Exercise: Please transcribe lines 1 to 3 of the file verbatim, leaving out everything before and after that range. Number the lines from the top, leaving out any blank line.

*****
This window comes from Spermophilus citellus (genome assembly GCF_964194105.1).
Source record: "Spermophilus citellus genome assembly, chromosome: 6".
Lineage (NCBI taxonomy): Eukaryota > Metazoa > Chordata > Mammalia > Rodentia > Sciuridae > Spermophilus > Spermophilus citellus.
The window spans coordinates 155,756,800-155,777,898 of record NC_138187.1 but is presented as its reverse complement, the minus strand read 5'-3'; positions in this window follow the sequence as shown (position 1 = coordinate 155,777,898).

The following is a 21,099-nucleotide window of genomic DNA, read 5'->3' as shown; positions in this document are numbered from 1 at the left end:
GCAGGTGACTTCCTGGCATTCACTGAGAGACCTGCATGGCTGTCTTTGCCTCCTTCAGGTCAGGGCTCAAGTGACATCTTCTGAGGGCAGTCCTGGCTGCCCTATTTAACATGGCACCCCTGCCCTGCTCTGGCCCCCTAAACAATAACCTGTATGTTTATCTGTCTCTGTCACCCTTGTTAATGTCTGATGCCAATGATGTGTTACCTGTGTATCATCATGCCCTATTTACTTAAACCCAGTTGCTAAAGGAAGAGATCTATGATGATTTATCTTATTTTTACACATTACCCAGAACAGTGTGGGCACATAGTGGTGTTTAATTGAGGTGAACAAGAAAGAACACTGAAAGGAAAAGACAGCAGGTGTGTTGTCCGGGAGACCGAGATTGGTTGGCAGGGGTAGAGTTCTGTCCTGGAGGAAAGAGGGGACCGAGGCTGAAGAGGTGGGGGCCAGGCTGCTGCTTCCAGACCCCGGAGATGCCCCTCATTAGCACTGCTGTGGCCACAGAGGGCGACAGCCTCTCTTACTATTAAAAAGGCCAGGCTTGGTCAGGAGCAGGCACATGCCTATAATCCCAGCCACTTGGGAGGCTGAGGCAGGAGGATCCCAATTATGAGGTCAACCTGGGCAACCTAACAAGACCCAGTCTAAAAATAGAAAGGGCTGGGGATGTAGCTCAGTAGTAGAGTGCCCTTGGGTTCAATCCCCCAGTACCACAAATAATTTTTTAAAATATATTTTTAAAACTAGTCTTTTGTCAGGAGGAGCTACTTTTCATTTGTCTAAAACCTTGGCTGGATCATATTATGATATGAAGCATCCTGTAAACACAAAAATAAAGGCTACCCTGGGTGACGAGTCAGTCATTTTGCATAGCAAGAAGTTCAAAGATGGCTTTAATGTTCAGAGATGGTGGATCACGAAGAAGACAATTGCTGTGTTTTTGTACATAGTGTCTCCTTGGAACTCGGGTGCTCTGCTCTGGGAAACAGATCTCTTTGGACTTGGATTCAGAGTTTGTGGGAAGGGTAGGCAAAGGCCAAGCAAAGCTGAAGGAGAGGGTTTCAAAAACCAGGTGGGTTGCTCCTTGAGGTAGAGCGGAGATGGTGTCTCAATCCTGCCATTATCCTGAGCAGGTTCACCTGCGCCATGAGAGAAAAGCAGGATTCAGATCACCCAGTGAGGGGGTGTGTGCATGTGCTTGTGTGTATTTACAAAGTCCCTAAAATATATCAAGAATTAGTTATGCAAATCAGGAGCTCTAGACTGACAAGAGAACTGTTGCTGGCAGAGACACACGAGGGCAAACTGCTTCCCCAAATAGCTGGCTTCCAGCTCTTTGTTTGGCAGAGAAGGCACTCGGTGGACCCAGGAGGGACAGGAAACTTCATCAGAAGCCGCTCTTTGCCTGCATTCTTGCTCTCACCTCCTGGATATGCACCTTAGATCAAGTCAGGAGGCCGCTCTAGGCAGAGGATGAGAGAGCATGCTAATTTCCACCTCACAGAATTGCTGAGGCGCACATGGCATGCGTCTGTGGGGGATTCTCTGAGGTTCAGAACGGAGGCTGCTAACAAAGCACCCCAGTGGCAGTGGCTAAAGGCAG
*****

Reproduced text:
This window comes from Spermophilus citellus (genome assembly GCF_964194105.1).
Source record: "Spermophilus citellus genome assembly, chromosome: 6".
Lineage (NCBI taxonomy): Eukaryota > Metazoa > Chordata > Mammalia > Rodentia > Sciuridae > Spermophilus > Spermophilus citellus.